BoStun: For a long time we have been using ultrasound to get body image, but due to certain drawbacks and limitations of ultrasound it works to a certain extent.
Experts at the Massachusetts Institute of Technology (MIT) have developed laser ultrasound, which captures first-hand images that are much clearer than conventional ultrasound.
Interestingly, this technology does not have to touch any ultrasound device or laser. Experts have created a laser that does not harm the eyes and skin. A laser system removes sound waves away from the patient and returns to the entire body. Now the second laser recognizes these returning objects and thus produces a better and clearer picture.
In the initial identification, the scientists scanned the arms of several volunteers to examine the tissues and muscles. Images obtained with the new technology found images up to six cm deep, with muscle, flesh, fat and bones very clear. Even though the laser was placed half a meter away, the images were better than ordinary ultrasound.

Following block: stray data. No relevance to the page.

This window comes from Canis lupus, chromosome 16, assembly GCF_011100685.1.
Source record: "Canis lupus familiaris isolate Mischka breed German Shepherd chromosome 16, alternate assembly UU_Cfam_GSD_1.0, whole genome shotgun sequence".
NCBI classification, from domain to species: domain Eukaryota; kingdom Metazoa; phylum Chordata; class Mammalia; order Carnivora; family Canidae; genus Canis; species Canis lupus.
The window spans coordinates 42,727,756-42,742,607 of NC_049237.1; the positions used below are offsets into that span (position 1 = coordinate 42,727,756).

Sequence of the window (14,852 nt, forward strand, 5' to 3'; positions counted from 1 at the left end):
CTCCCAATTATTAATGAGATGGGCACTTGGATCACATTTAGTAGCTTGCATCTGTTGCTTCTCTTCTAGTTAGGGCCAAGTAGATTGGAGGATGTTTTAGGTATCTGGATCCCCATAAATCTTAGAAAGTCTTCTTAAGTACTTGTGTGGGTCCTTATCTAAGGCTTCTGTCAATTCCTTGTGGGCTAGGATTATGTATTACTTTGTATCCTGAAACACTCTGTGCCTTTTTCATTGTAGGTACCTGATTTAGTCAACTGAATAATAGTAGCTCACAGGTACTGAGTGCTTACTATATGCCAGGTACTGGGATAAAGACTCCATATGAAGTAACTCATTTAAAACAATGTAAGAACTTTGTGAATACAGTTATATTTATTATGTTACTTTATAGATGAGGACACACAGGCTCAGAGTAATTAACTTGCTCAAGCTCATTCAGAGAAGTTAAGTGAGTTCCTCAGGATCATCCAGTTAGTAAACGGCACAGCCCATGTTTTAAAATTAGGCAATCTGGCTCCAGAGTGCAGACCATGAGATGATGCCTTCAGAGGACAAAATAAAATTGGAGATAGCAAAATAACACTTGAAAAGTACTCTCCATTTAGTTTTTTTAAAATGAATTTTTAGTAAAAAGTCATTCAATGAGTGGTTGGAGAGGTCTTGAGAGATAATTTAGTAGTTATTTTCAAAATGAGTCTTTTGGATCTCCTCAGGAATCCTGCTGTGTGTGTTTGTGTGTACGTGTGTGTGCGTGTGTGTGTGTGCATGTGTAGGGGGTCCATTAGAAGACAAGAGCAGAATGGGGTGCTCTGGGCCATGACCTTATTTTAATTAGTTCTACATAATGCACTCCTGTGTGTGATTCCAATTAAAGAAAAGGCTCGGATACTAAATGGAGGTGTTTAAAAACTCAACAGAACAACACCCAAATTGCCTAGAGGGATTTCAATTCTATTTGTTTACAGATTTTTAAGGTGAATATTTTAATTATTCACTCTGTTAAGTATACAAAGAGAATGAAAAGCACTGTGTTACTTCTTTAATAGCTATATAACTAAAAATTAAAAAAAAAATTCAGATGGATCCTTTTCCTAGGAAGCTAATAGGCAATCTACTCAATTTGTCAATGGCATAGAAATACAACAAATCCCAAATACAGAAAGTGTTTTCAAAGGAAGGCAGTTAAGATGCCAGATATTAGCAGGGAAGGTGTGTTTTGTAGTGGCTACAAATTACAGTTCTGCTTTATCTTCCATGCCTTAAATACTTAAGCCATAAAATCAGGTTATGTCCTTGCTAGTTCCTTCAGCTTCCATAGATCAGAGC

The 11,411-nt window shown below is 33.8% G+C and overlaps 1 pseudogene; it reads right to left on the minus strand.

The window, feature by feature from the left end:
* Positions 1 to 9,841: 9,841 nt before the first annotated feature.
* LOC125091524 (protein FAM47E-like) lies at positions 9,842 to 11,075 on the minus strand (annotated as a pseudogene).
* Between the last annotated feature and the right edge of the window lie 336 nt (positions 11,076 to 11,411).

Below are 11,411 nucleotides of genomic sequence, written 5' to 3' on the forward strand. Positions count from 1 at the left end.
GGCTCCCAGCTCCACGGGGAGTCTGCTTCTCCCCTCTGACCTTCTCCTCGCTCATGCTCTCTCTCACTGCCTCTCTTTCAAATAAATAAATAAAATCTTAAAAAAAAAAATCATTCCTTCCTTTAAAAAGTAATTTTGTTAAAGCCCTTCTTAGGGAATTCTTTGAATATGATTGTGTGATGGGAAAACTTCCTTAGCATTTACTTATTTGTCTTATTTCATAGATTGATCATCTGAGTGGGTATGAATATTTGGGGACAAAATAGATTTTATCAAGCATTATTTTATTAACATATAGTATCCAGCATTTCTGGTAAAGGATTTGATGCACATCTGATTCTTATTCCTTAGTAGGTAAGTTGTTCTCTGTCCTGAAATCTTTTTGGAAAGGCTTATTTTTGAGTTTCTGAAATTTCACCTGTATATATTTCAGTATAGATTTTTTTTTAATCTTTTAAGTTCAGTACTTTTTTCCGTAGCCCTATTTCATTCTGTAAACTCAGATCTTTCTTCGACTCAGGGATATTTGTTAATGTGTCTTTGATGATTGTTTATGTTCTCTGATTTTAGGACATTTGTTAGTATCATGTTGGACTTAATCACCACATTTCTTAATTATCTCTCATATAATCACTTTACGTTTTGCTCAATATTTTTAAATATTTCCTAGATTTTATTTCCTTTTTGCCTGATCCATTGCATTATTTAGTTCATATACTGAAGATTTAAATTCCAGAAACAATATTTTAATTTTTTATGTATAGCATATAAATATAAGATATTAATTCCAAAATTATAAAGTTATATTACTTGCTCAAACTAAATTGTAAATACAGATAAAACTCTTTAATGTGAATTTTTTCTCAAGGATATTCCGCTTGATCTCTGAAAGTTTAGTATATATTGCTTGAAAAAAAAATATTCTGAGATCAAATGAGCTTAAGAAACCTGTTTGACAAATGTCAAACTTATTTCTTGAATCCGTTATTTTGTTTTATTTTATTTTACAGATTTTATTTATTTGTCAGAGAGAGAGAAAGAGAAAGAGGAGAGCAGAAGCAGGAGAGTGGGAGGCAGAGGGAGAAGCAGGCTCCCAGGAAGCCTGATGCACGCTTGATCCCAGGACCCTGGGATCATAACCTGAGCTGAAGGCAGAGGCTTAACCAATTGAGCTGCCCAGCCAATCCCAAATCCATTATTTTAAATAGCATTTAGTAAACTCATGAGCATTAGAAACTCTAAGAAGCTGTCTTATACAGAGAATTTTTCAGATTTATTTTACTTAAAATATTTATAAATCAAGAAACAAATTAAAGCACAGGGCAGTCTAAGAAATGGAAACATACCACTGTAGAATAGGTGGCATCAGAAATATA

The MIT research team used 1550 nanometers of laser and absorbs the rays of this wavelength well. It does not damage the face, skin and eyes and the motion detector helps it to be better photographed.
Although this system has proven to be superior to ultrasound, minimizing this loaded system’s usability is a challenge that still remains to be solved.